Palestinian President Mahmoud Abbas’ moving speech before the United Nations General Assembly on Friday was certainly the high point of his career. His address will be forever remembered because Abbas was able to do what no Palestinian leader has ever done in the past: make the moral case for Palestinian independence in a clear, coherent, reasonable manner at the highest international forum.
Most importantly, Abbas’ message was internationally receivable. Only the most recalcitrant supporters of the Israeli occupation could fail to have been moved by his words. Many in the room, including some jaded individuals, were left in tears.
This was the speech the late President Yasser Arafat never gave, missing two key opportunities to do so. In his first address to the General Assembly in 1974, Arafat appeared as a belligerent revolutionary speaking about holding a gun in one hand and an olive branch in the other. His comments were well-received among many Arabs and others in the Third World, but they played right into the hands of those who sought to depict him as a violent terrorist. Arafat’s speech at the Oslo Agreements signing ceremony at the White House in 1993 was rambling, semi-coherent and downright boring.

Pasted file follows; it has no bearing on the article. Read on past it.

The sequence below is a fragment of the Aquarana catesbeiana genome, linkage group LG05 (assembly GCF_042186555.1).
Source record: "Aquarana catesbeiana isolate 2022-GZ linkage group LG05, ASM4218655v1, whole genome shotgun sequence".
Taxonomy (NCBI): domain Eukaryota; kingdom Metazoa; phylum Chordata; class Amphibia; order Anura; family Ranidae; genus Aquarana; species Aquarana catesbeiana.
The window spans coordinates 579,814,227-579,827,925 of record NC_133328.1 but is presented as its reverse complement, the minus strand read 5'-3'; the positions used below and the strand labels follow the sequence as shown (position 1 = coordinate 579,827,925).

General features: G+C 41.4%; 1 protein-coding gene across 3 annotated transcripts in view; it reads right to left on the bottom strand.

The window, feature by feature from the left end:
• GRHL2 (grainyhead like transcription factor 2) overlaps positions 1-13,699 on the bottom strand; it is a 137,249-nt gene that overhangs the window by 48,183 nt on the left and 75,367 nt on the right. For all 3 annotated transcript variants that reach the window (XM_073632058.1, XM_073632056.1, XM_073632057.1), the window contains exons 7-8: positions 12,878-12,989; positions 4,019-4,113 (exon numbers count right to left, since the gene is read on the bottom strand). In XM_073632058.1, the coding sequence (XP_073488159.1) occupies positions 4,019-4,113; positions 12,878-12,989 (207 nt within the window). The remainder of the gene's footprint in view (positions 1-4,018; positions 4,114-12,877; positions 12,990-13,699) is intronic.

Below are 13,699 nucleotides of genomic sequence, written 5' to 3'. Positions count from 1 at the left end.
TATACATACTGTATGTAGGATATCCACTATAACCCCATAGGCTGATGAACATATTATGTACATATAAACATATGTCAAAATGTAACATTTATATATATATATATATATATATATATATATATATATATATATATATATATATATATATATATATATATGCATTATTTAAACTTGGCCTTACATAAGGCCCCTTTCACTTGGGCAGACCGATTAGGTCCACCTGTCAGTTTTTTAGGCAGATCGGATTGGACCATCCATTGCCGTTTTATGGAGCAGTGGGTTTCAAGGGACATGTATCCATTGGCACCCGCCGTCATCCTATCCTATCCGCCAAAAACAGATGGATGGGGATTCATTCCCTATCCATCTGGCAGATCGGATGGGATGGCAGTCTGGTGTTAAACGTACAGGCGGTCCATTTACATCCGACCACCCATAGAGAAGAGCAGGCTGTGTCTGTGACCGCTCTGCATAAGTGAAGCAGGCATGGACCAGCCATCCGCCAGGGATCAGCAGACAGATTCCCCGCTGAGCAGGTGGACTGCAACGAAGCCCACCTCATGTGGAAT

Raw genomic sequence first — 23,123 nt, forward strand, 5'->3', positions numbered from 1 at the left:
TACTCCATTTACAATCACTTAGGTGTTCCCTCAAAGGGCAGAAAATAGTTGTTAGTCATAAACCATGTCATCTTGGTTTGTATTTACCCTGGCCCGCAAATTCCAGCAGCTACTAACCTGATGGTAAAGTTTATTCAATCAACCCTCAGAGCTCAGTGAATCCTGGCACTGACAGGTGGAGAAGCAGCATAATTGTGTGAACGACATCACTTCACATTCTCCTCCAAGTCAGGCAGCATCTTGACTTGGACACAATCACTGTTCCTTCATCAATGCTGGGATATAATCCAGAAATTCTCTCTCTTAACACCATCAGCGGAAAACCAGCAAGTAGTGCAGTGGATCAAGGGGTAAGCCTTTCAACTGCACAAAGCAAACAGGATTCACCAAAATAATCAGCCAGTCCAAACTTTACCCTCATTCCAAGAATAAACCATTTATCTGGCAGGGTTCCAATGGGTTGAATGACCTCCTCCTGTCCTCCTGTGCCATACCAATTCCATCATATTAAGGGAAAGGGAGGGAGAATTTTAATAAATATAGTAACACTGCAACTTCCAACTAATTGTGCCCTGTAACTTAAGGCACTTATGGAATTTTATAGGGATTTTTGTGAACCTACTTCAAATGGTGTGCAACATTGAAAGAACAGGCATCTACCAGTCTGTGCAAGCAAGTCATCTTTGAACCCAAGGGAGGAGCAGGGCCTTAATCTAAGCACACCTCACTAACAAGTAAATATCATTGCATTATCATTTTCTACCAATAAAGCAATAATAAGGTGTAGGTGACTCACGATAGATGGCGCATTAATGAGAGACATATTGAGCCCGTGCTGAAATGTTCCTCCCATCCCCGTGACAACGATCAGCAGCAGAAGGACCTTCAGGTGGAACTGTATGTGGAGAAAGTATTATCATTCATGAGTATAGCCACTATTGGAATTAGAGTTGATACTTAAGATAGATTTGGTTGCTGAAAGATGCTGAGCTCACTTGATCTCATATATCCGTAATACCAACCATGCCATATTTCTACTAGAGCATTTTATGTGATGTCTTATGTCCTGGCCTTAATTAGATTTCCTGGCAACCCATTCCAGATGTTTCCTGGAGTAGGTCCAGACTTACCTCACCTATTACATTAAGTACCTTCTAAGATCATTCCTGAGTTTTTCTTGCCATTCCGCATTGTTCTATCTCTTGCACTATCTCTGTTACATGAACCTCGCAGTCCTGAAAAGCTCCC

Abbas’ speech on Friday did for the Palestinian cause what Rabbi Abba Hillel Silver did for Zionism and Israeli statehood in a powerful UN speech in 1947. This was especially true of his closing remarks, in which Silver said that the Jewish people were “no less deserving” of statehood than others. Abbas’ speech also echoed the 1993 White House speech of Israeli Prime Minister Yitzhak Rabin, in which he said the conflict must end, emphasizing the word “enough."